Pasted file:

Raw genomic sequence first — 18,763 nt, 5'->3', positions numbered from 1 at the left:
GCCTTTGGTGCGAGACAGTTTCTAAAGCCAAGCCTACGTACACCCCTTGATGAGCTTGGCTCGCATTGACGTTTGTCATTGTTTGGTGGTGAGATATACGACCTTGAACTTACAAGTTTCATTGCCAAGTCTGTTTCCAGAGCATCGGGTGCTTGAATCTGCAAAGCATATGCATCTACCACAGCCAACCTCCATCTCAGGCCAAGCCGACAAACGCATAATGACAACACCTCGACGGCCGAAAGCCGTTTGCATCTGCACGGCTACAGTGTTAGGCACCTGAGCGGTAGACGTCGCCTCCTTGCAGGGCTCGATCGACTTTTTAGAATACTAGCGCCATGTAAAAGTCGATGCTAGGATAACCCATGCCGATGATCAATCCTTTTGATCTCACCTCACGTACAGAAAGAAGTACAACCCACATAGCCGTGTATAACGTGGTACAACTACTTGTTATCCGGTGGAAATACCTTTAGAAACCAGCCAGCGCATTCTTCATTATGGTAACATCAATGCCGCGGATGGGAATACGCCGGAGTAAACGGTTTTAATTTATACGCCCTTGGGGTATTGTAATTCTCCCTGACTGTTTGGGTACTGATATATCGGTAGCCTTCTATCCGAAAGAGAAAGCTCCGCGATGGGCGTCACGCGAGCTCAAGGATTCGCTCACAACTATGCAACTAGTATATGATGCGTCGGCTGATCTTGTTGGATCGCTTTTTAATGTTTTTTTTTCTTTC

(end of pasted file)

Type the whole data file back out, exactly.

Raw genomic sequence first — 18,763 nt, 5'->3', positions numbered from 1 at the left:
GCCTTTGGTGCGAGACAGTTTCTAAAGCCAAGCCTACGTACACCCCTTGATGAGCTTGGCTCGCATTGACGTTTGTCATTGTTTGGTGGTGAGATATACGACCTTGAACTTACAAGTTTCATTGCCAAGTCTGTTTCCAGAGCATCGGGTGCTTGAATCTGCAAAGCATATGCATCTACCACAGCCAACCTCCATCTCAGGCCAAGCCGACAAACGCATAATGACAACACCTCGACGGCCGAAAGCCGTTTGCATCTGCACGGCTACAGTGTTAGGCACCTGAGCGGTAGACGTCGCCTCCTTGCAGGGCTCGATCGACTTTTTAGAATACTAGCGCCATGTAAAAGTCGATGCTAGGATAACCCATGCCGATGATCAATCCTTTTGATCTCACCTCACGTACAGAAAGAAGTACAACCCACATAGCCGTGTATAACGTGGTACAACTACTTGTTATCCGGTGGAAATACCTTTAGAAACCAGCCAGCGCATTCTTCATTATGGTAACATCAATGCCGCGGATGGGAATACGCCGGAGTAAACGGTTTTAATTTATACGCCCTTGGGGTATTGTAATTCTCCCTGACTGTTTGGGTACTGATATATCGGTAGCCTTCTATCCGAAAGAGAAAGCTCCGCGATGGGCGTCACGCGAGCTCAAGGATTCGCTCACAACTATGCAACTAGTATATGATGCGTCGGCTGATCTTGTTGGATCGCTTTTTAATGTTTTTTTTTCTTTC